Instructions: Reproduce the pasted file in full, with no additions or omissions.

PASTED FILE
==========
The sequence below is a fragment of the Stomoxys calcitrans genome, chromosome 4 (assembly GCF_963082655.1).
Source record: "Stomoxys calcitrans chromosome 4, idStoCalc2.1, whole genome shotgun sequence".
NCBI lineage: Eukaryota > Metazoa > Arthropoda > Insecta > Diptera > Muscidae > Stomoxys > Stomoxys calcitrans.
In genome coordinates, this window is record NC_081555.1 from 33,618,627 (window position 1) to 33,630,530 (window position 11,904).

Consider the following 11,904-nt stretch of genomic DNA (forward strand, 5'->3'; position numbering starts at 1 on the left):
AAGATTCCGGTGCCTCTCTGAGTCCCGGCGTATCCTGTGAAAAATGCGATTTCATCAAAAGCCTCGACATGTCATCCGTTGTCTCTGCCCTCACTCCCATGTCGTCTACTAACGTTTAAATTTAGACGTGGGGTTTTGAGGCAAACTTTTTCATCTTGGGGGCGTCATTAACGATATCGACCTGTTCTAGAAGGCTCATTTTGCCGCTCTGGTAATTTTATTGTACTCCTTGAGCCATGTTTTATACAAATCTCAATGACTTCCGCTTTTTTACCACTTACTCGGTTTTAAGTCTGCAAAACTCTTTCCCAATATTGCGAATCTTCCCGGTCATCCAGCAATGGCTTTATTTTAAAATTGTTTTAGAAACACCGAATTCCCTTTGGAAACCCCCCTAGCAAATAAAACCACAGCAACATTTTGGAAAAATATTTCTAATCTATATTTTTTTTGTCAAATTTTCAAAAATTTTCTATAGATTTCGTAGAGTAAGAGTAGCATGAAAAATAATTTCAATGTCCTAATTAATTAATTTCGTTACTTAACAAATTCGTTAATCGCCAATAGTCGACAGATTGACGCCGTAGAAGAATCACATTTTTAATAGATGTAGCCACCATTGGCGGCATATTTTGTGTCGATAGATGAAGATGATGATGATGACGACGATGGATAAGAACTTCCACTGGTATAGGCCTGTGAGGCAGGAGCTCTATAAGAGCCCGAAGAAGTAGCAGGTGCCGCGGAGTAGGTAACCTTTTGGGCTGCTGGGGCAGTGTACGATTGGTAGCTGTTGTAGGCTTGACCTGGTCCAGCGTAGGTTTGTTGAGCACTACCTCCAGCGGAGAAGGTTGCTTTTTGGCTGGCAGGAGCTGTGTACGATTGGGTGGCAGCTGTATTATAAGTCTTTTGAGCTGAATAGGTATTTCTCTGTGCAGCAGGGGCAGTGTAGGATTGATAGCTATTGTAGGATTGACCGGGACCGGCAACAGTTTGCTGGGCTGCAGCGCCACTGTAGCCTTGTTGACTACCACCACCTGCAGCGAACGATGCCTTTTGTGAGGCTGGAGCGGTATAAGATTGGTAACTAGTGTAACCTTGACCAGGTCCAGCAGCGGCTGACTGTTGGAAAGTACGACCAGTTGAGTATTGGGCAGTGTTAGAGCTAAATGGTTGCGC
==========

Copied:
The sequence below is a fragment of the Stomoxys calcitrans genome, chromosome 4 (assembly GCF_963082655.1).
Source record: "Stomoxys calcitrans chromosome 4, idStoCalc2.1, whole genome shotgun sequence".
NCBI lineage: Eukaryota > Metazoa > Arthropoda > Insecta > Diptera > Muscidae > Stomoxys > Stomoxys calcitrans.
In genome coordinates, this window is record NC_081555.1 from 33,618,627 (window position 1) to 33,630,530 (window position 11,904).

Consider the following 11,904-nt stretch of genomic DNA (forward strand, 5'->3'; position numbering starts at 1 on the left):
AAGATTCCGGTGCCTCTCTGAGTCCCGGCGTATCCTGTGAAAAATGCGATTTCATCAAAAGCCTCGACATGTCATCCGTTGTCTCTGCCCTCACTCCCATGTCGTCTACTAACGTTTAAATTTAGACGTGGGGTTTTGAGGCAAACTTTTTCATCTTGGGGGCGTCATTAACGATATCGACCTGTTCTAGAAGGCTCATTTTGCCGCTCTGGTAATTTTATTGTACTCCTTGAGCCATGTTTTATACAAATCTCAATGACTTCCGCTTTTTTACCACTTACTCGGTTTTAAGTCTGCAAAACTCTTTCCCAATATTGCGAATCTTCCCGGTCATCCAGCAATGGCTTTATTTTAAAATTGTTTTAGAAACACCGAATTCCCTTTGGAAACCCCCCTAGCAAATAAAACCACAGCAACATTTTGGAAAAATATTTCTAATCTATATTTTTTTTGTCAAATTTTCAAAAATTTTCTATAGATTTCGTAGAGTAAGAGTAGCATGAAAAATAATTTCAATGTCCTAATTAATTAATTTCGTTACTTAACAAATTCGTTAATCGCCAATAGTCGACAGATTGACGCCGTAGAAGAATCACATTTTTAATAGATGTAGCCACCATTGGCGGCATATTTTGTGTCGATAGATGAAGATGATGATGATGACGACGATGGATAAGAACTTCCACTGGTATAGGCCTGTGAGGCAGGAGCTCTATAAGAGCCCGAAGAAGTAGCAGGTGCCGCGGAGTAGGTAACCTTTTGGGCTGCTGGGGCAGTGTACGATTGGTAGCTGTTGTAGGCTTGACCTGGTCCAGCGTAGGTTTGTTGAGCACTACCTCCAGCGGAGAAGGTTGCTTTTTGGCTGGCAGGAGCTGTGTACGATTGGGTGGCAGCTGTATTATAAGTCTTTTGAGCTGAATAGGTATTTCTCTGTGCAGCAGGGGCAGTGTAGGATTGATAGCTATTGTAGGATTGACCGGGACCGGCAACAGTTTGCTGGGCTGCAGCGCCACTGTAGCCTTGTTGACTACCACCACCTGCAGCGAACGATGCCTTTTGTGAGGCTGGAGCGGTATAAGATTGGTAACTAGTGTAACCTTGACCAGGTCCAGCAGCGGCTGACTGTTGGAAAGTACGACCAGTTGAGTATTGGGCAGTGTTAGAGCTAAATGGTTGCGC